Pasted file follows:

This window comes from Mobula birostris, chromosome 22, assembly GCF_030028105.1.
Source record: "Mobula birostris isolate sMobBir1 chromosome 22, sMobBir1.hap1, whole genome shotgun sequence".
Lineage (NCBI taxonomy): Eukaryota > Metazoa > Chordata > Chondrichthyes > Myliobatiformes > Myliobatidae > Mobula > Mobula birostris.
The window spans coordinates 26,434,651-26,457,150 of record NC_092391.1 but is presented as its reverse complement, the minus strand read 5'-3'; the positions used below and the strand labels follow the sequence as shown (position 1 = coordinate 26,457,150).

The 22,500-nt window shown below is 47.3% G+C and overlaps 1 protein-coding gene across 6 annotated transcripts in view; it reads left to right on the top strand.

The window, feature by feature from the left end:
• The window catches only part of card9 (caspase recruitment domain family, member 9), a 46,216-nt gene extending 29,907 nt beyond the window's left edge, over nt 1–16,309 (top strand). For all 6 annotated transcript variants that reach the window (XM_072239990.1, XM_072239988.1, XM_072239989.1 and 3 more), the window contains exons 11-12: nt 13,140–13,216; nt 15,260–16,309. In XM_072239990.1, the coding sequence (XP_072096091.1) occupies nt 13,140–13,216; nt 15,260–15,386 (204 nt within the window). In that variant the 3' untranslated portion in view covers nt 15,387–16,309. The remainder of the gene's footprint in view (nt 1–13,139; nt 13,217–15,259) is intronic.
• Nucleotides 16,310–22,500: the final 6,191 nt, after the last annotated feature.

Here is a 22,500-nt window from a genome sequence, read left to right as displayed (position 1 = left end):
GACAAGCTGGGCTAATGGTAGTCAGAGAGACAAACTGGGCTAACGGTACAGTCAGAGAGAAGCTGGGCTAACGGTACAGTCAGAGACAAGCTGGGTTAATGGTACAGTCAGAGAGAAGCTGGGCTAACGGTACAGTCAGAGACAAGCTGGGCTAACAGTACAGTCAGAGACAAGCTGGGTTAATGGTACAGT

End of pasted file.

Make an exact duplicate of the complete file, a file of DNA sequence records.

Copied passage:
This window comes from Mobula birostris, chromosome 22, assembly GCF_030028105.1.
Source record: "Mobula birostris isolate sMobBir1 chromosome 22, sMobBir1.hap1, whole genome shotgun sequence".
Lineage (NCBI taxonomy): Eukaryota > Metazoa > Chordata > Chondrichthyes > Myliobatiformes > Myliobatidae > Mobula > Mobula birostris.
The window spans coordinates 26,434,651-26,457,150 of record NC_092391.1 but is presented as its reverse complement, the minus strand read 5'-3'; the positions used below and the strand labels follow the sequence as shown (position 1 = coordinate 26,457,150).

The 22,500-nt window shown below is 47.3% G+C and overlaps 1 protein-coding gene across 6 annotated transcripts in view; it reads left to right on the top strand.

The window, feature by feature from the left end:
• The window catches only part of card9 (caspase recruitment domain family, member 9), a 46,216-nt gene extending 29,907 nt beyond the window's left edge, over nt 1–16,309 (top strand). For all 6 annotated transcript variants that reach the window (XM_072239990.1, XM_072239988.1, XM_072239989.1 and 3 more), the window contains exons 11-12: nt 13,140–13,216; nt 15,260–16,309. In XM_072239990.1, the coding sequence (XP_072096091.1) occupies nt 13,140–13,216; nt 15,260–15,386 (204 nt within the window). In that variant the 3' untranslated portion in view covers nt 15,387–16,309. The remainder of the gene's footprint in view (nt 1–13,139; nt 13,217–15,259) is intronic.
• Nucleotides 16,310–22,500: the final 6,191 nt, after the last annotated feature.

Here is a 22,500-nt window from a genome sequence, read left to right as displayed (position 1 = left end):
GACAAGCTGGGCTAATGGTAGTCAGAGAGACAAACTGGGCTAACGGTACAGTCAGAGAGAAGCTGGGCTAACGGTACAGTCAGAGACAAGCTGGGTTAATGGTACAGTCAGAGAGAAGCTGGGCTAACGGTACAGTCAGAGACAAGCTGGGCTAACAGTACAGTCAGAGACAAGCTGGGTTAATGGTACAGT